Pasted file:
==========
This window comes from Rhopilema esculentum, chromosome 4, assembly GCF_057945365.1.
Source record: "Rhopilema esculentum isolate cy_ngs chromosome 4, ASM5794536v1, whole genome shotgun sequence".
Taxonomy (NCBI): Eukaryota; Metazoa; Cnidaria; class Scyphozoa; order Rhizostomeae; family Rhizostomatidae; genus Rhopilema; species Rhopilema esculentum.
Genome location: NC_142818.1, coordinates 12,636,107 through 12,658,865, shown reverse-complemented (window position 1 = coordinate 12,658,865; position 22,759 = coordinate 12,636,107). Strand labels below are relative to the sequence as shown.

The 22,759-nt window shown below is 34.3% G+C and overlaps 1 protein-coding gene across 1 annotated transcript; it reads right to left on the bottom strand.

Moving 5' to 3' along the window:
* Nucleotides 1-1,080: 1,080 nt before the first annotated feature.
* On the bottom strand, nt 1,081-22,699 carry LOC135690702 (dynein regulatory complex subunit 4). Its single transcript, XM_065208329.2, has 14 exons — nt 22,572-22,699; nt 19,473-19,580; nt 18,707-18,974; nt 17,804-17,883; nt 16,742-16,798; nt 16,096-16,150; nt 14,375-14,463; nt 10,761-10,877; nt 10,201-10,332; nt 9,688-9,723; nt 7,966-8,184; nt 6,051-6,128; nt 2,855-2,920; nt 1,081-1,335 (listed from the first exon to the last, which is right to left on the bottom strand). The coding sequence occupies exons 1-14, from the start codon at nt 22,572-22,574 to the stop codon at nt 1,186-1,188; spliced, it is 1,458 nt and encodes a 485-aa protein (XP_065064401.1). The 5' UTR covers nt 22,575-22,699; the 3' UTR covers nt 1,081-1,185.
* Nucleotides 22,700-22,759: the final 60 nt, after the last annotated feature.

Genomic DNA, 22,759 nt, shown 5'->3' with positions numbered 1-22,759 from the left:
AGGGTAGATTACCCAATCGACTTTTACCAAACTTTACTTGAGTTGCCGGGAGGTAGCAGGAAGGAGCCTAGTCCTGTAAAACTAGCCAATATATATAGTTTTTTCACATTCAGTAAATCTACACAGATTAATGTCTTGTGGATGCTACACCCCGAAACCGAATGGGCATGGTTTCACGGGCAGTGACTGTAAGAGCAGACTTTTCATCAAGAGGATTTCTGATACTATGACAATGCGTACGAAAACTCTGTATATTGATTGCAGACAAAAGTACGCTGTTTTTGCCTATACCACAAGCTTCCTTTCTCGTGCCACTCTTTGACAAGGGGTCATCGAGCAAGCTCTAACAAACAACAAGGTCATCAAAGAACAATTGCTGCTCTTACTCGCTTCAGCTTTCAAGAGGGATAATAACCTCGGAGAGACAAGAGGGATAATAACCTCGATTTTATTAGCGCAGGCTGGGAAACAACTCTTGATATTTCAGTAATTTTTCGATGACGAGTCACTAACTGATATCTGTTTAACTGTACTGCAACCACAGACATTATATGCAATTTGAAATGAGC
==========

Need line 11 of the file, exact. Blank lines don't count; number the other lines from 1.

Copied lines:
AGGGTAGATTACCCAATCGACTTTTACCAAACTTTACTTGAGTTGCCGGGAGGTAGCAGGAAGGAGCCTAGTCCTGTAAAACTAGCCAATATATATAGTTTTTTCACATTCAGTAAATCTACACAGATTAATGTCTTGTGGATGCTACACCCCGAAACCGAATGGGCATGGTTTCACGGGCAGTGACTGTAAGAGCAGACTTTTCATCAAGAGGATTTCTGATACTATGACAATGCGTACGAAAACTCTGTATATTGATTGCAGACAAAAGTACGCTGTTTTTGCCTATACCACAAGCTTCCTTTCTCGTGCCACTCTTTGACAAGGGGTCATCGAGCAAGCTCTAACAAACAACAAGGTCATCAAAGAACAATTGCTGCTCTTACTCGCTTCAGCTTTCAAGAGGGATAATAACCTCGGAGAGACAAGAGGGATAATAACCTCGATTTTATTAGCGCAGGCTGGGAAACAACTCTTGATATTTCAGTAATTTTTCGATGACGAGTCACTAACTGATATCTGTTTAACTGTACTGCAACCACAGACATTATATGCAATTTGAAATGAGC